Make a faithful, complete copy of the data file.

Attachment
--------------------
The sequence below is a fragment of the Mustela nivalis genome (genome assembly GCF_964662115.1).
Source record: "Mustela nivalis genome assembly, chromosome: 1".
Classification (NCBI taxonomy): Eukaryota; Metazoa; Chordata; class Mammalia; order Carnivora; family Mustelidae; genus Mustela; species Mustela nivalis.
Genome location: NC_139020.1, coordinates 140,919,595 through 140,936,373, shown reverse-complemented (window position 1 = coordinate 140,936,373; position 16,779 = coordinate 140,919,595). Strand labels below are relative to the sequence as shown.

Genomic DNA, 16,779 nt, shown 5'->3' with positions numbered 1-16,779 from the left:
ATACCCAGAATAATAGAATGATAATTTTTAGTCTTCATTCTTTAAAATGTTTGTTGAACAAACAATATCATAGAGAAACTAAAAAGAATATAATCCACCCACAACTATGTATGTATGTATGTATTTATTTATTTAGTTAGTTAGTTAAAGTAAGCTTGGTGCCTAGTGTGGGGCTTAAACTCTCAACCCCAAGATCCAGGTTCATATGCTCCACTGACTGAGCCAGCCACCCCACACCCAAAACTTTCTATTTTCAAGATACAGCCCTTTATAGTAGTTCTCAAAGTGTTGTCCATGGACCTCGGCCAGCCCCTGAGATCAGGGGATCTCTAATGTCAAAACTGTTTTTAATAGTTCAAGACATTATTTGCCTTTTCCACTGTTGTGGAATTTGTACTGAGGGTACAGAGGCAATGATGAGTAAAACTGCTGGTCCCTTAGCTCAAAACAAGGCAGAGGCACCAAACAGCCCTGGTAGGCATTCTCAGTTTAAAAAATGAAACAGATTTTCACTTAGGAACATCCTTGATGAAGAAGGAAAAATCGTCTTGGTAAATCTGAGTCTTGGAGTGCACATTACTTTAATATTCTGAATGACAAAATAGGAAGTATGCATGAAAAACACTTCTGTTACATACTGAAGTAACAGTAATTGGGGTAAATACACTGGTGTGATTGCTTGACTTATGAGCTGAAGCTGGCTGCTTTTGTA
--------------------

The sequence below is a fragment of the Mustela nivalis genome (genome assembly GCF_964662115.1).
Source record: "Mustela nivalis genome assembly, chromosome: 1".
Classification (NCBI taxonomy): Eukaryota; Metazoa; Chordata; class Mammalia; order Carnivora; family Mustelidae; genus Mustela; species Mustela nivalis.
Genome location: NC_139020.1, coordinates 140,919,595 through 140,936,373, shown reverse-complemented (window position 1 = coordinate 140,936,373; position 16,779 = coordinate 140,919,595). Strand labels below are relative to the sequence as shown.

Genomic DNA, 16,779 nt, shown 5'->3' with positions numbered 1-16,779 from the left:
ATACCCAGAATAATAGAATGATAATTTTTAGTCTTCATTCTTTAAAATGTTTGTTGAACAAACAATATCATAGAGAAACTAAAAAGAATATAATCCACCCACAACTATGTATGTATGTATGTATTTATTTATTTAGTTAGTTAGTTAAAGTAAGCTTGGTGCCTAGTGTGGGGCTTAAACTCTCAACCCCAAGATCCAGGTTCATATGCTCCACTGACTGAGCCAGCCACCCCACACCCAAAACTTTCTATTTTCAAGATACAGCCCTTTATAGTAGTTCTCAAAGTGTTGTCCATGGACCTCGGCCAGCCCCTGAGATCAGGGGATCTCTAATGTCAAAACTGTTTTTAATAGTTCAAGACATTATTTGCCTTTTCCACTGTTGTGGAATTTGTACTGAGGGTACAGAGGCAATGATGAGTAAAACTGCTGGTCCCTTAGCTCAAAACAAGGCAGAGGCACCAAACAGCCCTGGTAGGCATTCTCAGTTTAAAAAATGAAACAGATTTTCACTTAGGAACATCCTTGATGAAGAAGGAAAAATCGTCTTGGTAAATCTGAGTCTTGGAGTGCACATTACTTTAATATTCTGAATGACAAAATAGGAAGTATGCATGAAAAACACTTCTGTTACATACTGAAGTAACAGTAATTGGGGTAAATACACTGGTGTGATTGCTTGACTTATGAGCTGAAGCTGGCTGCTTTTGTA